Strange Maps

I am the 10,000,000th person to come across the blog Strange Maps but I don't care. It is the most consistently fantastic thing I've seen online in a long, long time. It has motivated me to drag from the vaults a collection of maps I've been meaning to post on here forever. While researching a conceptual encyclopedia I made for my college senior thesis I found a wonderful old book deep in the library stacks called Unrolling the Map: The Story of Exploration by Leonard Outhwaite (1935) that I think beautifully illustrates the discovery of the world from an unashamedly Eurocentric point of view. For some reason you weren't allowed to check it out so I had to sneak a scanner into the library and covertly gather these images, coughing heavily to hide the noise. I've tried to pair them with maps detailing the same period in world history as close as I could using the book Atlas of World History by John Haywood (1997):

1800 AD — Exploration

1812 AD — Cultures

1550 AD — Exploration

1530 AD — Cultures

1490 AD — Exploration

1492 AD — Cultures

700–1300 AD — Exploration

1279 AD — Cultures

1000 AD — Exploration

1000 AD — Cultures

800 AD — Exploration

800 AD — Cultures

3000 BC — Exploration

2000 BC — Cultures

I like to imagine how mind blowing it would be to live in Europe 2000 years ago and be handed an accurate map of the world and all the people in it, or to be transported from Medieval Europe to the advanced Aztec or Mayan capitols, or Japan, or to Polynesia. It would be akin to being handed a map of the night sky with all the inhabited planets pointed out on it. Kind of like this:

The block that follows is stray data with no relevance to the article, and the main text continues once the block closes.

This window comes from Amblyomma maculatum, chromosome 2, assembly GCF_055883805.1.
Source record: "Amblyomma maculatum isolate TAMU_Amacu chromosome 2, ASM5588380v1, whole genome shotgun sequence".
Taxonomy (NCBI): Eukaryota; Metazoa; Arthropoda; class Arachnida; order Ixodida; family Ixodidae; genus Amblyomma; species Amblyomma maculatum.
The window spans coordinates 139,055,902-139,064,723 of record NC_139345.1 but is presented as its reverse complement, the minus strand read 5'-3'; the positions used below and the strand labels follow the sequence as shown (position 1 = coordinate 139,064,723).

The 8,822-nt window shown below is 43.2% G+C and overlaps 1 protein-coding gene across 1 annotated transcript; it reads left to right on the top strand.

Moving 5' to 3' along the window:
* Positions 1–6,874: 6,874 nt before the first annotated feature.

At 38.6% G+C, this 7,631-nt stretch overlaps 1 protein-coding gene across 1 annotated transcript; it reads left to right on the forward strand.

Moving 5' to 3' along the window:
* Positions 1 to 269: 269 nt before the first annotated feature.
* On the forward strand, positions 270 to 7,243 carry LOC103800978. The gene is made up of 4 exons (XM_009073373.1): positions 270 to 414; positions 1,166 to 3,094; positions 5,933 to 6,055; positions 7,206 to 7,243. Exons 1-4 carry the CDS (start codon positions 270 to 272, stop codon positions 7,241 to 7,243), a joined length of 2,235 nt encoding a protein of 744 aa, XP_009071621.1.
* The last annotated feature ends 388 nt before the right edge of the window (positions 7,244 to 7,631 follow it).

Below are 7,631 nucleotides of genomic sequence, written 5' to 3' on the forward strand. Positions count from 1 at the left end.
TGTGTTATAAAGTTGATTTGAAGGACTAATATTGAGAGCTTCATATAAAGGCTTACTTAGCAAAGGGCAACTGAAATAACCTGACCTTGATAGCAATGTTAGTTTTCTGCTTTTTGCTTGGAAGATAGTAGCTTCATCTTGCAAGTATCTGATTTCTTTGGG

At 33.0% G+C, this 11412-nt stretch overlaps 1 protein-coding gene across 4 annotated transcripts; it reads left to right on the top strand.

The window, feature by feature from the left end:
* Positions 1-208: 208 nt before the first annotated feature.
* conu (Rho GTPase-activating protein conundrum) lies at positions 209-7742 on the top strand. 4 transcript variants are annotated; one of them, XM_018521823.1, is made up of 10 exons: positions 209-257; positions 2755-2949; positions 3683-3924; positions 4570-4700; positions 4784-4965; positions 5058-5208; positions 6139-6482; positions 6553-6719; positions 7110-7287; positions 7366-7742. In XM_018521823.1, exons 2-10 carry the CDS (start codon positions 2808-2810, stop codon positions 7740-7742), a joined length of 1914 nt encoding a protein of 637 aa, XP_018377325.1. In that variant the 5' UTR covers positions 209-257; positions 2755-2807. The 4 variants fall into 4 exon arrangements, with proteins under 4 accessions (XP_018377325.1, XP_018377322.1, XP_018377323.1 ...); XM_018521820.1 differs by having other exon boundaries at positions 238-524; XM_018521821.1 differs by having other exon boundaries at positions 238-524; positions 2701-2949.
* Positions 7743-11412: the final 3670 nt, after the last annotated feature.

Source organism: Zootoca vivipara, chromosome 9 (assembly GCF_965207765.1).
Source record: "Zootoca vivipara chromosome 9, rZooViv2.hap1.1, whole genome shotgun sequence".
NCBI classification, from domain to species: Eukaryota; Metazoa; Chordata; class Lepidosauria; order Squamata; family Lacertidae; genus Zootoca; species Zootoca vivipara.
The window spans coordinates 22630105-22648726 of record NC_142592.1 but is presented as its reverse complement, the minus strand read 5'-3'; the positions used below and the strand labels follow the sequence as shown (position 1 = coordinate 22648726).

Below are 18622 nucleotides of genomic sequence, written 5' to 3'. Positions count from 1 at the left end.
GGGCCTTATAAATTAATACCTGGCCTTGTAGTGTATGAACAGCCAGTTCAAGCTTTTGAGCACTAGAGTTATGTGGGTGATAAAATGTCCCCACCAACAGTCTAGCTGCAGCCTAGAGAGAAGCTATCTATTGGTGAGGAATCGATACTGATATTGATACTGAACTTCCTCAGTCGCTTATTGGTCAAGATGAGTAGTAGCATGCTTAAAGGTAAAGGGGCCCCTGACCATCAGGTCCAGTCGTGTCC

Treehouses for the Homeless

I thought both Christo's Gates and Eliasson's Waterfalls were ugly, uninspired and over-hyped. There. I said it. Meanwhile I just stumbled across Tadashi Kawamata's Tree Huts in Madison Sqare Park never having heard of them (or that they had been installed way back in September and are coming down in February) and am in love! Madison Square Park in particular has had a series of great public art including installations by artists Mark Dion and Wim Delvoye. Here's to more great pieces being quietly installed all over the city instead of a few lame blockbusters!

I like looking at this one next to Steichen's The Flatiron (1904):

Kids Cook/Befriend/Torture the Strangest Cookies/Vampires/Zombies

I made the mistake of passing this video on to Alex before posting it here and got stabbed in the fucking back when he posted it first. Lesson learned. Anyway, here is the cutest thing since the Amelie girl:

He has two previous episodes as well but this one is his best and in addition is his first original recipe.

Proof that not all kids are adorable, I also just returned from Let the Right One In which was as good as HBO's True Blood is bad. The trailer of course doesn't really do it justice:

(I also think it kindofsortof resembles the plot of my previously posted children's book.)

Lastly, Neil passed this great short film along to me about a bunch of sadistic teenage boys in a post-apocalyptic Australia (why is Australia (and sometimes New Zealand) so prone to apocalypse? Zombie Movie / The Quiet Earth / Mad Max / On the Beach to name a few). Here it is, if you're my mum don't watch it:

Steampunk Keyboard

It's a little late but check out the poor man's steampunk keyboard my dad whipped up for my brother for x-mas!

For some extreme steampunk technology look at this.